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  • 3-5 November 2020
  • Dubai World Trade Centre
  • Global business event connecting food production, processing and supply chain companies to food & beverage industry buyers.

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Gulfood Manufacturing

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  • 3-5 November 2020
  • Dubai World Trade Centre, UAE
  • Global business event connecting food production, processing and supply chain companies to food & beverage industry buyers.

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13 Jul 2020

Solving Agri-Food issues with New-Tech

Gulf Agriculture

There are factors of the agri-food supply chain that can be addressed by implementing blockchain in agriculture technology. Challenges ranging from consumer demand for more information and greater transparency around the food they buy, to record-keeping and food integrity issues; this promising new technology may hold the answer.

The global agri-food supply chain is an inherently complex system; evolving since the age of hunter-gatherers through primitive agriculture. Today it is a globalised system comprised of many moving parts that make it ever-more complicated. The European Commission predicted that by 2015 approximately 12 million farms would harvest agricultural products that would be processed by 300,000 enterprises in the food and beverage industry. These products would then be sold to 2.8 million enterprises within the food distribution and service industry to feed 500 million consumers within the European Union. With such a  complicated journey for food to reach our plates, one can expect many information management problems along the way within the supply chain.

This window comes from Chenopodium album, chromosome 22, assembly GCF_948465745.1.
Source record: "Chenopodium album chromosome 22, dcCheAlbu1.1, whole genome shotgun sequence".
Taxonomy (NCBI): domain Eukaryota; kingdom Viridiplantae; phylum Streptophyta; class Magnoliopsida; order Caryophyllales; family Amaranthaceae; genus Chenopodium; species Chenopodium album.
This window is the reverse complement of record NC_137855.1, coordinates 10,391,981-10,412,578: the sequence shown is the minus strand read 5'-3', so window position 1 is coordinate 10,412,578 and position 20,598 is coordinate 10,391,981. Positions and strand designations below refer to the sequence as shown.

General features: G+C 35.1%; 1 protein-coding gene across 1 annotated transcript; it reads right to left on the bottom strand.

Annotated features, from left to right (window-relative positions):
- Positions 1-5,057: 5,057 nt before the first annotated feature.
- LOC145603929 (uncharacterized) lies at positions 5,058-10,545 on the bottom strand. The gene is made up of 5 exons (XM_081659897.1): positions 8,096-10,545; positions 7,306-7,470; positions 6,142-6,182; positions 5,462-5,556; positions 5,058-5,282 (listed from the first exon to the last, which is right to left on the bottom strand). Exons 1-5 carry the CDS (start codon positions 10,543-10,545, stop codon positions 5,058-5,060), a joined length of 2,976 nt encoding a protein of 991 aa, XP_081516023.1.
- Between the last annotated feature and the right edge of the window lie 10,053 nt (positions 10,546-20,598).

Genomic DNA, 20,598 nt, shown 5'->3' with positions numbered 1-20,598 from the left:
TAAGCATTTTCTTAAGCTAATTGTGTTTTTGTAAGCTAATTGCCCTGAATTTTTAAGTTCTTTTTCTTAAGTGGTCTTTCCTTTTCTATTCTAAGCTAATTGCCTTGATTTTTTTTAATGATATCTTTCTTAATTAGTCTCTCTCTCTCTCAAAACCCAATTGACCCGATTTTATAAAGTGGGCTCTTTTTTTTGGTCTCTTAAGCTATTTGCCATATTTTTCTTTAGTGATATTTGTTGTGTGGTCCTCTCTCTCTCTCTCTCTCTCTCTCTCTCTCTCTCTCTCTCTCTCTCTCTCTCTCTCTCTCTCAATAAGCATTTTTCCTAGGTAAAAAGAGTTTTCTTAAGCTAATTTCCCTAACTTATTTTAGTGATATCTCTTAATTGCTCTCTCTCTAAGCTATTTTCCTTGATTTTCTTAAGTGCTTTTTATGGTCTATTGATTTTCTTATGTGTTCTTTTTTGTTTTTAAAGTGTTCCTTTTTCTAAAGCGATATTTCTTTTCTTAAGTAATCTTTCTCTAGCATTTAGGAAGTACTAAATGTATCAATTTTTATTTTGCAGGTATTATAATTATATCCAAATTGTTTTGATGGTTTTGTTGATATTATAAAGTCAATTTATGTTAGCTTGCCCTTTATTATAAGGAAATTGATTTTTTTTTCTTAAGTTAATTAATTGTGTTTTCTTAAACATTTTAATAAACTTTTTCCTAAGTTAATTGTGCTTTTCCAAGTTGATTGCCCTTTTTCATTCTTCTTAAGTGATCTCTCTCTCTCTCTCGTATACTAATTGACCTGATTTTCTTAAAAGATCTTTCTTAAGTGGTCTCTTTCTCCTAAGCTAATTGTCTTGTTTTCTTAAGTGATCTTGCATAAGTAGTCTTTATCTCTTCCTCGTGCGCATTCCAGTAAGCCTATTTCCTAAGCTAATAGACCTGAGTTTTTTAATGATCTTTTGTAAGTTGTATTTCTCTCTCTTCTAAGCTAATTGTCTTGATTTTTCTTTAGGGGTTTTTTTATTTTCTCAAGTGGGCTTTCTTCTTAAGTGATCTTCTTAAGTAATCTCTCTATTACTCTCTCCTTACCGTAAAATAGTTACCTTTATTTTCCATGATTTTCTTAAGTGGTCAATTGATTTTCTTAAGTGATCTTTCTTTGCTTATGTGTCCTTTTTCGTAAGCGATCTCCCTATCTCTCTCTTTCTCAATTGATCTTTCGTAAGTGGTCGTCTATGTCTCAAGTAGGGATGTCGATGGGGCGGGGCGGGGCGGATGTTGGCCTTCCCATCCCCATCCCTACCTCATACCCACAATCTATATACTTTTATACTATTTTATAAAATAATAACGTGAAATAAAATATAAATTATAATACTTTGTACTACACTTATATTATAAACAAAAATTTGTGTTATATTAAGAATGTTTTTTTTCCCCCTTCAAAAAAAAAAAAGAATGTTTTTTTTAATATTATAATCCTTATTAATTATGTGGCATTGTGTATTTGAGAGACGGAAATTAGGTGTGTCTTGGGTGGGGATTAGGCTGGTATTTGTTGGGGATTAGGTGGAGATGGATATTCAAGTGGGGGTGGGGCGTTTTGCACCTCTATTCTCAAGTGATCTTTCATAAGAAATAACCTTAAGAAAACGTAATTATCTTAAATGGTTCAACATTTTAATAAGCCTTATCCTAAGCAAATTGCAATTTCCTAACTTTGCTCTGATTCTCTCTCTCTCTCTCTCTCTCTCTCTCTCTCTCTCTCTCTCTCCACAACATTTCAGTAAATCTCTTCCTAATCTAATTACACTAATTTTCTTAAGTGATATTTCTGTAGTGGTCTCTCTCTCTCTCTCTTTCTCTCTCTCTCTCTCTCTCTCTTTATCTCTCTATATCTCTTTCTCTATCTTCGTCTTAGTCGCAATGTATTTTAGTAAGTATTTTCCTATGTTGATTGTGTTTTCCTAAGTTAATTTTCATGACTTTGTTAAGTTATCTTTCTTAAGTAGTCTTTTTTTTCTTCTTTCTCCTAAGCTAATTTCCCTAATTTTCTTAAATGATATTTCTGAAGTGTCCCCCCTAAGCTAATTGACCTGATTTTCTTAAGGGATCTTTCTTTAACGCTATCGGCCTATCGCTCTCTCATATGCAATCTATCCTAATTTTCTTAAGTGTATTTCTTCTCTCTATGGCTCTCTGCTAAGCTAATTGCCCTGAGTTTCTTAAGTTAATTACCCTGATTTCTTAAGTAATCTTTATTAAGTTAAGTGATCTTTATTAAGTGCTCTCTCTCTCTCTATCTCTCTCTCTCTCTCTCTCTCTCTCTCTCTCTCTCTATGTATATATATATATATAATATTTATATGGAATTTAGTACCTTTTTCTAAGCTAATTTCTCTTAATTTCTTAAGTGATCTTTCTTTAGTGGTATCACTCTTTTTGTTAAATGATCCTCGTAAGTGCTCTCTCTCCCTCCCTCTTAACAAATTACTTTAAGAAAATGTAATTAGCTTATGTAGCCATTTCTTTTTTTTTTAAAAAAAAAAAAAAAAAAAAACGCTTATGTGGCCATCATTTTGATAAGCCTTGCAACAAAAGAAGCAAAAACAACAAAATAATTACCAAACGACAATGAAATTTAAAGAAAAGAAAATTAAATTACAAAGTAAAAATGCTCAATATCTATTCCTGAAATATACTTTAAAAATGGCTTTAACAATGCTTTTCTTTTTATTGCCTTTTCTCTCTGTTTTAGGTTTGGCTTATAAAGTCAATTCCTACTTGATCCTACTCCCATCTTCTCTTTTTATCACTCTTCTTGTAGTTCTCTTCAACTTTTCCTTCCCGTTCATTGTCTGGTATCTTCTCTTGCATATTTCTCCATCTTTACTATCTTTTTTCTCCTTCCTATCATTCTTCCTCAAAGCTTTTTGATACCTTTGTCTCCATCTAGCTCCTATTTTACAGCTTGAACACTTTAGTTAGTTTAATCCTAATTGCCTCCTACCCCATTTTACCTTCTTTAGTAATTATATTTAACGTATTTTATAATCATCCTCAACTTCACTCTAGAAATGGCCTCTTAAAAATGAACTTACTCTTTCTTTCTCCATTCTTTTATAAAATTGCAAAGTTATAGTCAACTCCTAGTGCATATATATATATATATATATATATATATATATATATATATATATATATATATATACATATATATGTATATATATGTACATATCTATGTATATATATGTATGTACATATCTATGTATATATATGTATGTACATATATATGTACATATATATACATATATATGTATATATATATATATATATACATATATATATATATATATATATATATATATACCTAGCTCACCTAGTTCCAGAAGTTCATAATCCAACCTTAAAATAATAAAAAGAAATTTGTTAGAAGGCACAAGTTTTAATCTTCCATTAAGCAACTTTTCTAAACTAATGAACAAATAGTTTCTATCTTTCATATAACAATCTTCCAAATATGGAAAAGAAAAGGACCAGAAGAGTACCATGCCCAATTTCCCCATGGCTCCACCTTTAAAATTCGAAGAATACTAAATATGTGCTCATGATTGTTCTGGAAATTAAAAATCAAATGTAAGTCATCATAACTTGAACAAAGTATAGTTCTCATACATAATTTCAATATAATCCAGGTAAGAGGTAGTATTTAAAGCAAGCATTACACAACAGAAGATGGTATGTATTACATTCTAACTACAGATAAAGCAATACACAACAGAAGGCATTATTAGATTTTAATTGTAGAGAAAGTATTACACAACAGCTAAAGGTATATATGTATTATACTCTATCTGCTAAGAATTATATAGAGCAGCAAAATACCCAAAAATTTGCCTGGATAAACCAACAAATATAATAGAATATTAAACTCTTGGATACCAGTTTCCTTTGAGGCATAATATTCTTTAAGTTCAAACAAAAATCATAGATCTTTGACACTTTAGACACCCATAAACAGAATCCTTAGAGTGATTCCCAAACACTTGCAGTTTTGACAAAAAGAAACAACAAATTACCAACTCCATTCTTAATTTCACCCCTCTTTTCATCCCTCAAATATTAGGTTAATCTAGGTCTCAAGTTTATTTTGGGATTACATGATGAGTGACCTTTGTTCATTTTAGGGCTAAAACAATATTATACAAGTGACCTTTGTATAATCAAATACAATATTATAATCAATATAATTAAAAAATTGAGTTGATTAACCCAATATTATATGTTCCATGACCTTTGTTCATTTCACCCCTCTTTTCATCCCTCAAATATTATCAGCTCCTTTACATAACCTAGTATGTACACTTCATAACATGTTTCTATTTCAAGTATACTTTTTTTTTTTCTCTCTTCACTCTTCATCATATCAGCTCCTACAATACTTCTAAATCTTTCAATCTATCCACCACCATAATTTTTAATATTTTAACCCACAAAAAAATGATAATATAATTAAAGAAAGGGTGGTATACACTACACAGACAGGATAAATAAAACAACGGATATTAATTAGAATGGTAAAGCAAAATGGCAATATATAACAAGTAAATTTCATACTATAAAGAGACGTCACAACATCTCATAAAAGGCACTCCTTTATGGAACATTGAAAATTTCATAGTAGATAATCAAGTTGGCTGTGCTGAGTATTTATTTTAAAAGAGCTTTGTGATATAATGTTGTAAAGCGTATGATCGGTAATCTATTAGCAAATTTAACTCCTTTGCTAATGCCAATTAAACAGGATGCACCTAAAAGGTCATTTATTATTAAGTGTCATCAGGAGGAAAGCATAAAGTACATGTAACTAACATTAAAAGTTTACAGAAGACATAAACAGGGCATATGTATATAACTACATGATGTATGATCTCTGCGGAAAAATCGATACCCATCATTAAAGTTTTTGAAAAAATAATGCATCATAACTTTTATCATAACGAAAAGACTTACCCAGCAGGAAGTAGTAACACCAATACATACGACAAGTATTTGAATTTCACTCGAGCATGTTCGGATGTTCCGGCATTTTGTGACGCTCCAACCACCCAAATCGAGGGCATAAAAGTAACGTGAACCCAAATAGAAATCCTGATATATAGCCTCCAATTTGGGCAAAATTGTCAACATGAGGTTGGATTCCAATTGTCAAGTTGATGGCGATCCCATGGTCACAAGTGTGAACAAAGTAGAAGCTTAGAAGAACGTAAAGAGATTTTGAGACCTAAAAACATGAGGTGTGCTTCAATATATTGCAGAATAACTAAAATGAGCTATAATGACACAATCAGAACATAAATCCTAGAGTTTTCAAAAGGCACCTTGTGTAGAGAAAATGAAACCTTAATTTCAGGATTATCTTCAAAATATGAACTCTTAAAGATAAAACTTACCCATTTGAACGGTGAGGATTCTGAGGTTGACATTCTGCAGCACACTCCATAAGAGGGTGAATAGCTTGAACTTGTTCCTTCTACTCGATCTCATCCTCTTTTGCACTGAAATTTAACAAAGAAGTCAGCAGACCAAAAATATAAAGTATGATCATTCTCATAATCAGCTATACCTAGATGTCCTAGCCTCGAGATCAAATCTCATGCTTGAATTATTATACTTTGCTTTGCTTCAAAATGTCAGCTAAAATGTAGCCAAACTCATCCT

Some typical concerns faced by actors in the supply chain include a lack of coordination due to individualistic mindsets and biased opinions and a lack of transparency, which can lead to food security issues like the well-publicised horsemeat scandal of 2013. A study carried out by Chopra in 2007 shows that supply chain coordination needs to happen at each stage to avoid cost implications. Many researchers are now considering how blockchain technology could solve these problems to increase transparency and traceability within the system.

“The epicure of the future will manufacture their food rather than rely on natural growth.”

Read the full article here

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